The Hidden Dangers of TechnologyToday’s technology is undeniably helpful in many ways as it has improved communication, medicine, and even grassroots projects. Gadgets have also helped to improve awareness around natural health, as many people find their health information online via smartphones and tablets. Unfortunately, the hazardous chemicals used in their production can contribute to a wide range of health issues. Polyvinyl chloride, for example, contains dioxins and other chemicals that have been linked to cancer.  Phthalates are often added to PVC, and these chemicals have concerns for neural health. 
Flame retardants, despite their dubious benefits, also pose a serious threat to human health. Brominated flame retardants and PBDEs are making their way into consumers and interfering with thyroid health.  This new research is causing many countries to begin slowly eliminating the use of these chemicals in products like tablets and computers. Still, many flame retardants and other chemicals continued to be used in the production of smartphones, tablets, and computers, despite the research showing negative health effects.
What You Can Do to Protect Yourself Against Hazardous ChemicalsTechnology is practically an unavoidable aspect of life these days, especially in the workplace. Look for companies that use fewer chemicals in their products. You can check out Greenpeace’s website to see where your favorite products are on the toxic scale. Be sure to also reduce exposure to your computer or phone’s LED lighting at night, as this may interfere with circadian rhythms. A regular cleansing or detox regime may also be helpful for reducing the unavoidable toxins you are exposed to every day. Reduce or eliminate furniture with flame retardants to provide an extra step in your protection protocol.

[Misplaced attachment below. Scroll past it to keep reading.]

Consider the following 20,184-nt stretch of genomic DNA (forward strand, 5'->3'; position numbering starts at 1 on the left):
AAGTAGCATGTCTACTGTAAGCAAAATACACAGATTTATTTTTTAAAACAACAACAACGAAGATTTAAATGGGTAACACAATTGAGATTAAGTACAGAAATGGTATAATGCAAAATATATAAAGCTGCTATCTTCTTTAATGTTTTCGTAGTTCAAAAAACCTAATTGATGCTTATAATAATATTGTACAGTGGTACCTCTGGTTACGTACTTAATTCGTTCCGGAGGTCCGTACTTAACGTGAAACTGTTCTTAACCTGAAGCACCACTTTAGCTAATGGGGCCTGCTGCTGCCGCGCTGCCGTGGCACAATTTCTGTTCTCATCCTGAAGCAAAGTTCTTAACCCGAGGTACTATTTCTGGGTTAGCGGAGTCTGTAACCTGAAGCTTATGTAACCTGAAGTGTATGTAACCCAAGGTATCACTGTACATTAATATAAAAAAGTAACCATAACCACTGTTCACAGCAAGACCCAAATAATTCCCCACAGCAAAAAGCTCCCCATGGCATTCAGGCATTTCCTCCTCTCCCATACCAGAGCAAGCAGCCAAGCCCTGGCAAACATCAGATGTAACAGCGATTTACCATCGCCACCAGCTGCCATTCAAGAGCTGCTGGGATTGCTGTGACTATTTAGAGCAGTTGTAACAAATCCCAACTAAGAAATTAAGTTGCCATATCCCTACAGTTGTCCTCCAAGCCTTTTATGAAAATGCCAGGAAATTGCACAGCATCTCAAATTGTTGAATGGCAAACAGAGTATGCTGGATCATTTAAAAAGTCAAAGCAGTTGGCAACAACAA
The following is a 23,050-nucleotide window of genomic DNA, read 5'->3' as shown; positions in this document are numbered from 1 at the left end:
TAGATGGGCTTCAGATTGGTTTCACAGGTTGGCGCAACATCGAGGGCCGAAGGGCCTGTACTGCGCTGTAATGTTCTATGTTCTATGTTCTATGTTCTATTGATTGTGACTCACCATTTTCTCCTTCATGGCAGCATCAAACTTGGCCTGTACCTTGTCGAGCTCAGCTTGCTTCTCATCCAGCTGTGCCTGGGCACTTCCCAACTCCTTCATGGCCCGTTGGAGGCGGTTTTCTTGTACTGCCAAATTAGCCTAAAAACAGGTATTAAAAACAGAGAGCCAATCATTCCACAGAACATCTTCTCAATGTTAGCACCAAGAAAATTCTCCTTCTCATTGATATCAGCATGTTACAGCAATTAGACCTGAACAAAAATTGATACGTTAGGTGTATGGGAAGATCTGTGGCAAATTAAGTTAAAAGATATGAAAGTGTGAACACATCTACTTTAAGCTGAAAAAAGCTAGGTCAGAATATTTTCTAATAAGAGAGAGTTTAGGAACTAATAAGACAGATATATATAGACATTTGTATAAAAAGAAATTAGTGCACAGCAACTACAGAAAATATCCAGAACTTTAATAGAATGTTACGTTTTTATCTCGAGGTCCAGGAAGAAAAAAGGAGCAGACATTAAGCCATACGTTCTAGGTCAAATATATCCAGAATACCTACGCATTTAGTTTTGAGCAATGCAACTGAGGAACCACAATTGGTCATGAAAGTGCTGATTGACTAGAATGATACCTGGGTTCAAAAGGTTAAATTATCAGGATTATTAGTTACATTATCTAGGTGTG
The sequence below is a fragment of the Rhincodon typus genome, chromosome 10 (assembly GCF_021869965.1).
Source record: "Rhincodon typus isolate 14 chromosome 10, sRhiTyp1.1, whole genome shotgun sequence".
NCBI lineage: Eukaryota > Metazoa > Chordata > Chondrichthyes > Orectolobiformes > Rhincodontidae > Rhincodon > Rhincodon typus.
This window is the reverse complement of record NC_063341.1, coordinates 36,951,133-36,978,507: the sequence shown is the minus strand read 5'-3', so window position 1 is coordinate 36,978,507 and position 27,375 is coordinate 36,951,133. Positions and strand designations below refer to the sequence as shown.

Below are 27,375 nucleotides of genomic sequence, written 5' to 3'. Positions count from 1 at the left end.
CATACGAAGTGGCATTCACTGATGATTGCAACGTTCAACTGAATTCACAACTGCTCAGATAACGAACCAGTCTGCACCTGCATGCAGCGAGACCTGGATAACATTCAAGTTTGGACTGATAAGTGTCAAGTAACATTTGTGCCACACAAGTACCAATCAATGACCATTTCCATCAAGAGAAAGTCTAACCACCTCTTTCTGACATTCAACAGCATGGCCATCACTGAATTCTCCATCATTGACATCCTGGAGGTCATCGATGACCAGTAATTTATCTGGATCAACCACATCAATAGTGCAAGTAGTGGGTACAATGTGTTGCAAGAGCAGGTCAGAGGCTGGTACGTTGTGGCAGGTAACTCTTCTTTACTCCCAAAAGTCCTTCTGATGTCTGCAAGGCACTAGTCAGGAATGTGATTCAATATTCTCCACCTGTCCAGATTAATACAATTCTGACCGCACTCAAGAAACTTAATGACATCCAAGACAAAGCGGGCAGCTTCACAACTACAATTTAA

- S. S. Heldaas, S. L. Langard, and A. Andersen. Incidence of cancer among vinyl chloride and polyvinyl chloride workers. Br J Ind Med. Feb 1984; 41(1): 25-30.
- Bung-Nyun Kim, Soo-Churl Cho, Yeni Kim, et al. Phthalates Exposure and Attention-Deficit/Hyperactivity Disorder in School-Age Children. Biological Psychiatry. Volume 66, Issue 10, Pages 958-963, November 15, 2009. doi: 10.1016/j.biopsych.2009.07.034.
- Kellyn S. Betts. New Thinking on Flame Retardants. Environ Health Perspect. May 2008; 116(5): A210-A213.
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